What you will be doing here is finding a Voices of Freedom section. In that section, you will read the primary sources that are there. Usually it is 1 or 2 primary sources. Primary sources are contemporary accounts of a historical event / action / person / thing. So after you read these, you will answer the 2 (sometimes 3) questions that are at the end of the Voices of Freedom section, and include any sources you use as a reference page on an additional page. You will want to provide historic examples from your materials and any outside academic materials you wish to use. So essentially, you need to find one Voices of Freedom section in the chapters from the unit and answer the questions at the end of it.

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Public Schools Segregation Effects

Does segregation of children in public schools solely on the basis of race, even though the physical facilities and other “tangible” factors may be equal, deprive the children of the minority group of equal educational opportunities?

The US education system has historically been characterized by segregated schooling for different groups. The segregated education system rose largely due to the existence of diverse groups in the country. The habitation of the nation by various groups (Whites, Asians, and Blacks) necessitated the creation of separate schools for each race. The unequal schooling in the United States as a result of separate schooling was reinforced by the majority (whites), justified by various court cases and mandated by the law (Meatto). The people who defended separate schools argued that the schools did not encourage inequality in the education sector since the physical facilities and other factors were constant. In the supreme court case Brown v. Board of Education, 347 US 483 (1954), the court found the argument for separate and equal schools flawed and ruled that both whites and blacks should be allowed to attend similar schools (Brown v. Board of Education of Topeka 2). The separation of children based on race cannot guarantee equal education opportunities for all children since it breeds the feeling of inferiority.

The decision that was made in the case was a blow to the systems of particular institutions that required the separation of the blacks and whites. During this period, the blacks were separated from the whites in all schools, restaurants, waiting rooms, public transport facilities, hotels, and cemeteries (Logan, Minca and Adar 12). The separation in the schools challenged the essence of education. Education was fundamentally meant to make people from various groups equal. Separation in schools implied that all races were not equal. The denial of opportunities in white schools for black children generated a sense of inferiority. The notion that the separate schools would maintain equal standards was highly pretentious. The whites had been portrayed as a superior race and would have to enjoy greater privileges under all circumstances. Segregating schools caused psychological harm to black children as it indicated the approval of the racial stereotypes against black children.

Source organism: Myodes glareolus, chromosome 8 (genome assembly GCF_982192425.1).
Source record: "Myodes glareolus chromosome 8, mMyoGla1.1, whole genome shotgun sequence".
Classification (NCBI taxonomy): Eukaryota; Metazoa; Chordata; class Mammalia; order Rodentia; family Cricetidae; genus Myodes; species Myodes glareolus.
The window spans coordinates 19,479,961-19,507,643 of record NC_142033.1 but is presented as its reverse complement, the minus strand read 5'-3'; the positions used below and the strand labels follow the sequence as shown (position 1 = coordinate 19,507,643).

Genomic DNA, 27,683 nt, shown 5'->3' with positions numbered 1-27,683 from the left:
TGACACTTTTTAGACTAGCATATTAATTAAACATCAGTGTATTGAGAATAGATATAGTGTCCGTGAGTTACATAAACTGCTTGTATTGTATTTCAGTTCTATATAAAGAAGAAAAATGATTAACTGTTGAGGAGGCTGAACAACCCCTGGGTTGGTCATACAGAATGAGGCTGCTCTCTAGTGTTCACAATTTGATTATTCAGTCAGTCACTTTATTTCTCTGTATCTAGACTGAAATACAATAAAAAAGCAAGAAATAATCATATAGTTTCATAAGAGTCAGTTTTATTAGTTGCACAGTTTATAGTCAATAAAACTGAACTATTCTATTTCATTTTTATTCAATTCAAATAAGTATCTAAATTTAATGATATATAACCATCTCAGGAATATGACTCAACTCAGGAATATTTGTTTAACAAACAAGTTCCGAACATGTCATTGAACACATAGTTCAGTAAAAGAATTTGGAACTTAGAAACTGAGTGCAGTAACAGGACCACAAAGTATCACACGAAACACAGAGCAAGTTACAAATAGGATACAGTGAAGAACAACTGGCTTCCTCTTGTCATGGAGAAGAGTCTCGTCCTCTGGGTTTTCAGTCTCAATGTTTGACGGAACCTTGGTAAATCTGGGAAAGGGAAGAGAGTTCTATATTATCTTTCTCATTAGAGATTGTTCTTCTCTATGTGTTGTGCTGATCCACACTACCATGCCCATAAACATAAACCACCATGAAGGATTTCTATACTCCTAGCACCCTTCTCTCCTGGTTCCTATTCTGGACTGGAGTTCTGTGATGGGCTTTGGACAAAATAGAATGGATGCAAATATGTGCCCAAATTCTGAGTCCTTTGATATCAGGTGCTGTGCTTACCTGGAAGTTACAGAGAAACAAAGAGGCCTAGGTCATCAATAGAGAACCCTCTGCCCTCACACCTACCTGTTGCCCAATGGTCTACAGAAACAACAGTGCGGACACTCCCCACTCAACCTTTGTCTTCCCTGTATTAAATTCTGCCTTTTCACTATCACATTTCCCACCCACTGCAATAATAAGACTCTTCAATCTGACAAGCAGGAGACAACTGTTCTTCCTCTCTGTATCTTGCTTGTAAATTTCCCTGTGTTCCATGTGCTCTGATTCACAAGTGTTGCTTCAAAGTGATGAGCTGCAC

The ideology of separate and equal schools had been in practice and had been very ineffective in the regions where it was practiced. The trend in these regions was proof enough that equality in education was unachievable under racially separated schools. In the Southern cities, for instance, the average amount that was allocated to every black pupil was always lesser by more than half of the amount that was allocated to a white pupil (Thattai 4). Most of the black pupils traveled for long distances to attend school compared to their white counterparts. The schools that were meant for the black children had limited resources and lacked adequately trained teachers. Some rural schools meant for the black children were only open for instruction three months in a year, and others did not offer education for higher levels of learning, such as secondary education (Thattai 4). The notion of separate and equal schools would indirectly promote racial prejudice and inhibit the achievement of equal education opportunities.

The ruling in the case made racial segregation illegal in public schools. Despite the passing of this ruling, education in American schools still remains largely segregated and unequal. Even though public schools might not outrightly deny black children admission, there are various practices that imply inequality. Lack of the recognition of black students in contemporary American learning institutions has had a profound impact on their learning.

Works Cited

Brown v. Board of Education of Topeka. No. 347. US Supreme. 1954.

Logan, John R., Elisabeta Minca and Sinem Adar. “The Geography of Inequality: Why Separate Means Unequal in American Public Schools.” Sociology of Education 19.85 (2013): 1-15.

Meatto, Keith. Still Separate, Still Unequal: Teaching about School Segregation and Educational Inequality. 2 May 2019. 20 June 2020. <https://www.nytimes.com/2019/05/02/learning/lesson-plans/still-separate-still-unequal-teaching-about-school-segregation-and-educational-inequality.html>.

Thattai, Deeptha. “A History of Public Education in the United States.” ResearchGate (2017): 1-6.